I guess, but the R188 doesn’t start delivering until 2016. The R62s will be getting pretty close to the end of their official operating lives by then.

                • Andrew says:

                  They’ll probably still be around until the late 20’s if not 2030. They’re the oldest cars to not have been through the deferred maintenance era.

                  It would have made more sense to plan the CBTC schedule around car replacement dates, since the R142 retrofit job can’t be cheap. But the signals on the Flushing line are quite old already, and I don’t know if pushing them another 10+ years is wise.

                  • Bolwerk says:

                    Obviously they’ll be phased out over time. I would expect to see them start being replaced by the 2020s, regardless. The earliest go back to 1982 or so, and presumably they’re going to want the entire IRT to go CBTC at some point in the next 20 years.

                    • Andrew says:

                      The oldest of the cars date to 1984. They will last at least 40 years, probably closer to 45.

                      CBTC is being installed to replace signals that are old and in need of replacement. After Flushing, which still has many of its original signals, the focus will shift to the IND (first Queens, and then I’d guess one or both of the Manhattan trunk). Most of the IRT has been resignaled since the IND was built.

          • SEAN says:

            I thaught the next fleet of cars the R-179’s were scheduled to be opperated on the 7?

            • Alex C says:

              The 6’s R142A’s are currently in a program to become CBTC-ready 11-car sets for the 7. The R188 contract includes an additional “C”-car for each 10-car (5+5) set, making them 5+6 sets. Once the overhauls are complete the 7’s cars go to the 6 and the 7 gets the now-named-R188 sets with CBTC signalling equipment and software installed.

              • Al D says:

                No wonder Walder wants to retrofit the older cars with the new technology. Try to placate the 6 line upscale demographic (Manhattan) for the sure to follow complaints.

                • Andrew says:

                  There’s plenty of upscale demographic along the 1 and 3.

                  Most people really don’t care what type of car pulls up as long as it’s air conditioned and reasonably clean.

                  • John-2 says:

                    But you will get the complainers over the tight bucket seats on the 62s vs. the R-142s bench seating, along with the digital signs and the more audible PA announcements. It wouldn’t surprise me if the MTA tries to smooth things over/share the pain by shifting some of the 4’s R-142s over to the 6, and making both lines a mix of new technology and older trains (which would take the 6 back to where it was just over a decade ago, when the R-62s and Redbirds were mixed on the line).

                    • Andrew says:

                      Some people will complain. Most won’t care. (And speaking of upscale demographic, how about the R32’s on Central Park West?)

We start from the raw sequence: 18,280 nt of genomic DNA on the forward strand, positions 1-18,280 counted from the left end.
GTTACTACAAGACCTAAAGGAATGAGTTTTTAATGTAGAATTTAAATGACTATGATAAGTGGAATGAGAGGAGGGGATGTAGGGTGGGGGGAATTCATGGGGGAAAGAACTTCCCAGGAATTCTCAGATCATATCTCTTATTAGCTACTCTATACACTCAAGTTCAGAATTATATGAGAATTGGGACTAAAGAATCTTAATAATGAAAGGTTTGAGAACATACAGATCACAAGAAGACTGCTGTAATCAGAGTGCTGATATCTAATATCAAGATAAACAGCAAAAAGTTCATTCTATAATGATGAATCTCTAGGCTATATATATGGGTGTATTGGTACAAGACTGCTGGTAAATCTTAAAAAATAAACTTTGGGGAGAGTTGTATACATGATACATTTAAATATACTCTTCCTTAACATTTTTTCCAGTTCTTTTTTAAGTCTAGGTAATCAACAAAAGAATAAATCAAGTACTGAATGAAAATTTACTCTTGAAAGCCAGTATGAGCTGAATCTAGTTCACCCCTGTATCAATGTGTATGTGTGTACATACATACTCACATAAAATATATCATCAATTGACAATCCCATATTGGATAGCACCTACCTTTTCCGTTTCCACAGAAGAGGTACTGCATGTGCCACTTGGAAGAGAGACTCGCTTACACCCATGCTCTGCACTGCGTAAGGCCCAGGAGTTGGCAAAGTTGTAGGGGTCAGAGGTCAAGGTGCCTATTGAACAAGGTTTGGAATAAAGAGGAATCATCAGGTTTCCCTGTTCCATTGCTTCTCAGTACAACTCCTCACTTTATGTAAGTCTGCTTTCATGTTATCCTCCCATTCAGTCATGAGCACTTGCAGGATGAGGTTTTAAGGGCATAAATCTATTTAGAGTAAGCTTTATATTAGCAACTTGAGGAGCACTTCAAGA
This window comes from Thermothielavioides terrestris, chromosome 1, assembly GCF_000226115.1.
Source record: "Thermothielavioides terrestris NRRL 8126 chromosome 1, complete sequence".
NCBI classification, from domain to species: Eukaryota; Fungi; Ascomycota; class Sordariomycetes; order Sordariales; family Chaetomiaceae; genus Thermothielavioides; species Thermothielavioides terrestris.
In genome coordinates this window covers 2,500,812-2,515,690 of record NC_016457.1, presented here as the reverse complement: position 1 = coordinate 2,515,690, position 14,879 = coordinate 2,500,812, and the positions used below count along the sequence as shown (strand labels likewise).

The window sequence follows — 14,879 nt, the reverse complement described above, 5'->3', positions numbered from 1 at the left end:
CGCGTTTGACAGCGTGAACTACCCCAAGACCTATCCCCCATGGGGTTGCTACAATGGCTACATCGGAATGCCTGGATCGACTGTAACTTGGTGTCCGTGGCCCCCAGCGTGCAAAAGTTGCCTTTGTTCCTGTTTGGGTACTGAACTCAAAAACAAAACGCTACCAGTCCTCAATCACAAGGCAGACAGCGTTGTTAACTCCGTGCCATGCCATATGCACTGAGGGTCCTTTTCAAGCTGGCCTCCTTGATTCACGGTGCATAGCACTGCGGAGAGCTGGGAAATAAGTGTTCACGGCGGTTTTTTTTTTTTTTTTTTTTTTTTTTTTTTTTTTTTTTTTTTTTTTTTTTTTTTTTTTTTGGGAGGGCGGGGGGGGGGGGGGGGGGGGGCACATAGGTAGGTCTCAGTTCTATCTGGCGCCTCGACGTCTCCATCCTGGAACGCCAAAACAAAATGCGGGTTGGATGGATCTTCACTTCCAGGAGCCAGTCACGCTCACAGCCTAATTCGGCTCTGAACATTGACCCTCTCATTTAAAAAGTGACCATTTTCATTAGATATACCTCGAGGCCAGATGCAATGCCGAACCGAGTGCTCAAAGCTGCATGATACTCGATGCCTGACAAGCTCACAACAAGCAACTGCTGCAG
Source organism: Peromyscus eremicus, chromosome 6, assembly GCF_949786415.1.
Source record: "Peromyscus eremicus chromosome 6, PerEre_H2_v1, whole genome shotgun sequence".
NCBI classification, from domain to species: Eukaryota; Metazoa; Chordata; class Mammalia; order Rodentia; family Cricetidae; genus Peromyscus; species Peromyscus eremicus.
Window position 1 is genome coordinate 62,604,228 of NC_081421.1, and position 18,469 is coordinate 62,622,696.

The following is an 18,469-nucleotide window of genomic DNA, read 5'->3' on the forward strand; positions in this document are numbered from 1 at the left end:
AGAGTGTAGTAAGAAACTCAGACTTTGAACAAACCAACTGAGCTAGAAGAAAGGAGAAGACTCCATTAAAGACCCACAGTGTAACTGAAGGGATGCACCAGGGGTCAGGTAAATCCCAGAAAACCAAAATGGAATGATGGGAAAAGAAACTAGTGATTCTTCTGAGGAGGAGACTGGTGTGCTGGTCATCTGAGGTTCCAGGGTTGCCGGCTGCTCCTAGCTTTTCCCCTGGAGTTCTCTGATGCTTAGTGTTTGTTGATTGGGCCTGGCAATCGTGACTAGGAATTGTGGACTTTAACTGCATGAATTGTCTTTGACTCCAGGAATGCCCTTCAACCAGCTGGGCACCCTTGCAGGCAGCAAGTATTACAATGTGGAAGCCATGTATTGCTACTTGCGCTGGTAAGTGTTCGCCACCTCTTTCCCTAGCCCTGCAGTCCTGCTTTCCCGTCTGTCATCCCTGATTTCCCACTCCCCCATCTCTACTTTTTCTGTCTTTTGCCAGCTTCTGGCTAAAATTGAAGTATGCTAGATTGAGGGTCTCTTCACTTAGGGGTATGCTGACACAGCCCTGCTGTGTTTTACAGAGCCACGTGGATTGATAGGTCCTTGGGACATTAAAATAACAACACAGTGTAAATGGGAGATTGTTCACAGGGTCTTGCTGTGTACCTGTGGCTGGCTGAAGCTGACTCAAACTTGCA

There’s no need to have both Pelham and Jerome maintain R62A’s.

              • Junior F says:

                The R142A from the R188 baseorder starts service next month on the 7 line and The R62As are scheduled to start being delivered to the 6 as well next month but two sets at a time it will be two 5 sets being trasffered the 6 by the end of 2014 will have 360 R62As and just 4 R142As but those R142As will be bumoed to the 4 to keep the 6 R142As and the 7 will be operating cbtc in late 2015 just thought u should know as well the R62As that are going to the 6 will be retired in 2027 hope this helps 😀

                • Junior F says:

                  The R142A from the R188 baseorder starts service next month on the 7 line and The R62As are scheduled to start being delivered to the 6 as well next month but two sets at a time it will be two 5 sets being trasffered to the 6 by the end of 2014 the 6 will have 360 R62As and just 4 R142As but those R142As will be bumped to the 4 to keep the 6 R62As and the 7 will be operating cbtc in late 2015 just thought u should know as well the R62As that are going to the 6 will be retired in 2027 hope this helps

      • Alex C says:

        As for the two R46 trains, it’s apparently due to a few R160 trains being moved to Coney Island Yard from the F’s Jamaica Yard to make up for the R68’s Coney Island now provides for the G. Odd that the R46 sets run even on weekends. Even if a few R160’s were moved to C.I., one would think there would be enough to cover the E/F on weekends, as there used to be enough to cover the E, F and some R runs on weekends.

      • Andrew says:

        The R46’s on the F are the ones that used to be on the G before it got R68’s.

        The G got its R68’s from the N. Which means the N needed more R160’s, which it got from the F.

        Does anybody really care? The R46’s have more seats – there were a lot of complaints when they were first taken off the line.

  2. Alex says:

    Ever since they discontinued the V, the M, which is supposed to replace the V in Manhattan and Queens, doesn’t run on weekends where V used to run, therefore creating larger gaps for the local train in Queens (where shoppers commute to their destinations) and a larger demand for Sixth Ave – Queens corridor.